Just two months after Mayor Jim West was recalled, newly appointed Mayor Dennis Hession is starting to discover just how hot politics can get inside Spokane City Hall.
A series of controversies engulfed city government last week, including more troubling revelations arising from a sexual liaison between a city firefighter and a 16-year-old girl at the city’s Indian Trail fire station on Feb. 10.
Hession and other city officials confirmed last week that two police detectives, who were called out in the pre-dawn hours to investigate the episode, are under internal investigation for their role in the deletion of sexually explicit photos the firefighter took of the teenager using a digital camera.
Initially, Hession said at a Thursday press conference that one police detective was under internal investigation. The mayor was forced to acknowledge later that the detective and his supervising sergeant both were being investigated.
On Saturday, Hession explained that his misstatement on Thursday, which was also included in a City Hall press release, stemmed from a lack of complete information being given to the mayor’s office.
Hession, who was appointed mayor in December by the City Council, refused to say whether he intends to fire anyone or what discipline might be appropriate for the three employees under investigation. He said he needs to wait for a pair of internal probes before passing judgment.
The Spokane County prosecuting attorney’s office has declined to pursue criminal charges in the case. Washington law makes it a felony to possess pictures of anyone younger than 18 involved in “sexually explicit conduct.”
For his part, the mayor is showing a level of patience and a respect for the system that apparently comes from his years of practice as a business lawyer in Spokane.
He is leaving the in-house investigations in the hands of police internal affairs officers and his administrative staff, despite calls from two City Council members that an outside independent agency should be brought in.
Even the city’s firefighters union president said he expects the firefighter will likely be terminated if the accounts of what happened prove to be correct, but he also expects the firefighter to be investigated fairly.
Hession said, “This guy (the firefighter) is entitled to due process, and I don’t want to do anything to suggest he’s not getting due process.” The mayor explained he is taking a cautious approach to ensure fairness in the ultimate decision on discipline.
As the fire station scandal simmered last week, Hession also found himself responding to a threat by Spokane County to turn away more than 100 city inmates at Geiger Corrections Center because the city has yet to pay higher incarceration fees to the county.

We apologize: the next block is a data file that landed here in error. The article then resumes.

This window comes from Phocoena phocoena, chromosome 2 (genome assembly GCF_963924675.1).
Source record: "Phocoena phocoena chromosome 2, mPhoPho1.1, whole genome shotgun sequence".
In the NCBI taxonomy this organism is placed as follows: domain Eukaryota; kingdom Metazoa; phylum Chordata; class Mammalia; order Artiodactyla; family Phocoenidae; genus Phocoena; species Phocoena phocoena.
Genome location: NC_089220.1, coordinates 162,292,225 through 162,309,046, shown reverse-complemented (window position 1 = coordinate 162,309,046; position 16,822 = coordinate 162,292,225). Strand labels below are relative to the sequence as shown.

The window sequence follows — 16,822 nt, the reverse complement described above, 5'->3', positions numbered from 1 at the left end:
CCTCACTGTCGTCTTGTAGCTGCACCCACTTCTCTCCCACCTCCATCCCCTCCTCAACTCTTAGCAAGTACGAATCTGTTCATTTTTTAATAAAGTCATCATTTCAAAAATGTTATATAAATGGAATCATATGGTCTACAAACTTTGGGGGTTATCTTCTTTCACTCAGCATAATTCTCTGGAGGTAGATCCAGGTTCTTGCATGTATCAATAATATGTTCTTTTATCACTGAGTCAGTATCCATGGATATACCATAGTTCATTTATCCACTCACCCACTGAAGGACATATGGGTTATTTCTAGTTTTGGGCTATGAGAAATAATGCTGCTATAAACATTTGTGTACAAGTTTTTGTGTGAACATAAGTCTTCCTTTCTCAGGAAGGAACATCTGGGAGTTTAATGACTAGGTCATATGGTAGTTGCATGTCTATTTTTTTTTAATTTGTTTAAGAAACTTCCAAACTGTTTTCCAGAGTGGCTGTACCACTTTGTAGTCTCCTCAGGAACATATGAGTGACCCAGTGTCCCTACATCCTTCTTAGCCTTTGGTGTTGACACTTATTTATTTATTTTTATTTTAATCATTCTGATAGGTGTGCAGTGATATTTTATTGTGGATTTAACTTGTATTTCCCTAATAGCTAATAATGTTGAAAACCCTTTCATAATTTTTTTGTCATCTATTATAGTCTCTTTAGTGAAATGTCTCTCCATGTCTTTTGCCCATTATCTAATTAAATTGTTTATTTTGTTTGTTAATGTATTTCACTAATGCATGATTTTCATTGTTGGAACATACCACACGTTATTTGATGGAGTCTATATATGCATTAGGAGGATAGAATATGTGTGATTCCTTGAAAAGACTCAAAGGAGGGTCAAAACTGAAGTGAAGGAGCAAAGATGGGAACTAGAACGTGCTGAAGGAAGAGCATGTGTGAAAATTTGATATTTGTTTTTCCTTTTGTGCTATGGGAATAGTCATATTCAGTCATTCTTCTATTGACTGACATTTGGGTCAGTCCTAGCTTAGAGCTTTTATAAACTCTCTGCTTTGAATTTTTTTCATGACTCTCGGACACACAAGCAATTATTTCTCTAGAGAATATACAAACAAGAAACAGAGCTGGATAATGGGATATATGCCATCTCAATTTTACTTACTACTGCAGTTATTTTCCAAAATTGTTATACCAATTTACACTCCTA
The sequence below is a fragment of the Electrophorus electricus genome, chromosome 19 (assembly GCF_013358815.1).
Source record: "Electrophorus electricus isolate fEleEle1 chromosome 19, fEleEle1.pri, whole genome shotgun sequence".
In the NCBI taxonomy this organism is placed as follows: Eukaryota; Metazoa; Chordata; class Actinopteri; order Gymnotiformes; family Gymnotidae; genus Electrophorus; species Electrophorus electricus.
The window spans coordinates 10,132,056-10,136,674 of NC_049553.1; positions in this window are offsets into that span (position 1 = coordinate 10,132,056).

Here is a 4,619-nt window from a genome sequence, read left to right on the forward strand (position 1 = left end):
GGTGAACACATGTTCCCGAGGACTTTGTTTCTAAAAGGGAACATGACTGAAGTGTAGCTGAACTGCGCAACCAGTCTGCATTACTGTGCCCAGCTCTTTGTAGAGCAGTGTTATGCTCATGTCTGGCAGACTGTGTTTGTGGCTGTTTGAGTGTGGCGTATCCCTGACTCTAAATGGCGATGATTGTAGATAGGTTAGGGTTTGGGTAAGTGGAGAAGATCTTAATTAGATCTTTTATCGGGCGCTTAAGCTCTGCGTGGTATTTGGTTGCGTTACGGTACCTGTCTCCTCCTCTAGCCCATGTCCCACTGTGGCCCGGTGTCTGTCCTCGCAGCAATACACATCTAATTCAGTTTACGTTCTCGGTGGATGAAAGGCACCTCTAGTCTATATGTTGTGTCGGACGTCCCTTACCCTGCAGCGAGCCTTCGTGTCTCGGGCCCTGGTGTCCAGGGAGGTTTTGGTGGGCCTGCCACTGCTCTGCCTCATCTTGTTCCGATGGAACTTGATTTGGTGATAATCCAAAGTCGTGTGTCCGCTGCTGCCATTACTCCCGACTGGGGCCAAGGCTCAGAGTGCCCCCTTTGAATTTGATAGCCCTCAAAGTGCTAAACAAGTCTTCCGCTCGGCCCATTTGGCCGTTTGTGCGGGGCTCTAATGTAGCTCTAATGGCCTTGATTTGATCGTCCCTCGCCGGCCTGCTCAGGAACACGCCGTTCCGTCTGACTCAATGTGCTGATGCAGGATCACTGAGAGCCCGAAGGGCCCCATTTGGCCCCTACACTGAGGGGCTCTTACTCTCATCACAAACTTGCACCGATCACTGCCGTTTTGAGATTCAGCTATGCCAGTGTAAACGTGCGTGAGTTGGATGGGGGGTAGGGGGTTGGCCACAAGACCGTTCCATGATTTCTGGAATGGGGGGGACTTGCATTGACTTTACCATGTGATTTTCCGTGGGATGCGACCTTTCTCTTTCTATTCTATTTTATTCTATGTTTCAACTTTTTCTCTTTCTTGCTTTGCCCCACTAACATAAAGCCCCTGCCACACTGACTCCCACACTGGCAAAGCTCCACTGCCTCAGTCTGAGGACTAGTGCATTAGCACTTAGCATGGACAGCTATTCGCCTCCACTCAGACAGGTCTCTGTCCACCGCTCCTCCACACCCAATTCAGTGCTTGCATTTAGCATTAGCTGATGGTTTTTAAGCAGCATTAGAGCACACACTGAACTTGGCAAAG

Hession said the city has an agreement with the county that outlines a method for resolving billing disputes, and he expects that process to be followed. The larger problem, he said, is limited room for inmates and escalating costs of keeping them locked up.
Tensions between city and county officials have increased in recent years, in part because of budget problems at both agencies, but also because of disagreements over how best to plan for residential and commercial growth on the fringe of the city. City officials have said they want to annex tax-rich portions of the county to help close perennial budget crunches at City Hall.
The city last week was also confronted about questions over the safety of artificial turf at Joe Albi Stadium. The soccer team that leases the stadium hired a private consultant, who reported that the existing surface is unsafe for soccer. West last year proposed selling Albi for housing development, but the plan died for lack of support from the City Council.
The city is facing a new threat by its nonprofit animal control agency to withdraw its services if the city doesn’t provide more money for its dogcatchers and shelter costs. The city may have to turn to Spokane County for animal control services. The City Council on Monday will consider increases in license fees to pay for higher animal control costs.
The mayor and City Council are also debating changes in the city’s contract with a private ambulance company, which has been accused of over-billing private patients.
As a result, Councilman Bob Apple wants to strip the Fire Department of its contract-monitoring duties.
Hession said problems may be mounting on him, but the current difficulties are not as troubling as last year when West refused to resign after using his office to solicit dates from young men, setting the stage for a months-long recall fight.
“These are things over which we have much more control,” Hession said in his characteristic restrained manner.
“I know it isn’t always an easy job, but I believe this office is doing a good job to be responsive to the issues.”
Former City Councilwoman Cherie Rodgers had a different view. “What a hazing he’s taking,” she said.
Rodgers said Hession has shown a troubling tendency of backing up city administrators even when they are wrong. “He’s in a pit of snakes,” she said.
The way top administrators have handled public disclosure of the firefighter incident is a prime example, she said. “It’s the same old, ‘Oh well. Let’s not tell the public what’s going on,’ ” Rodgers said.
“I felt sorry for Dennis,” Rodgers said. “He gets caught up in that public relations machine up there.”
The problems will compound on one another if they are not addressed, Apple said, but he trusts Hession to take action. “It’s as if nobody is taking anything seriously.”
Hession rejects the suggestion he is not being forceful. Rather, he appears to be following a well-honed instinct for being deliberative. “This is my responsibility,” he said. “I take it very seriously. I am not running away from these (problems). I am very interested in finding resolutions.”
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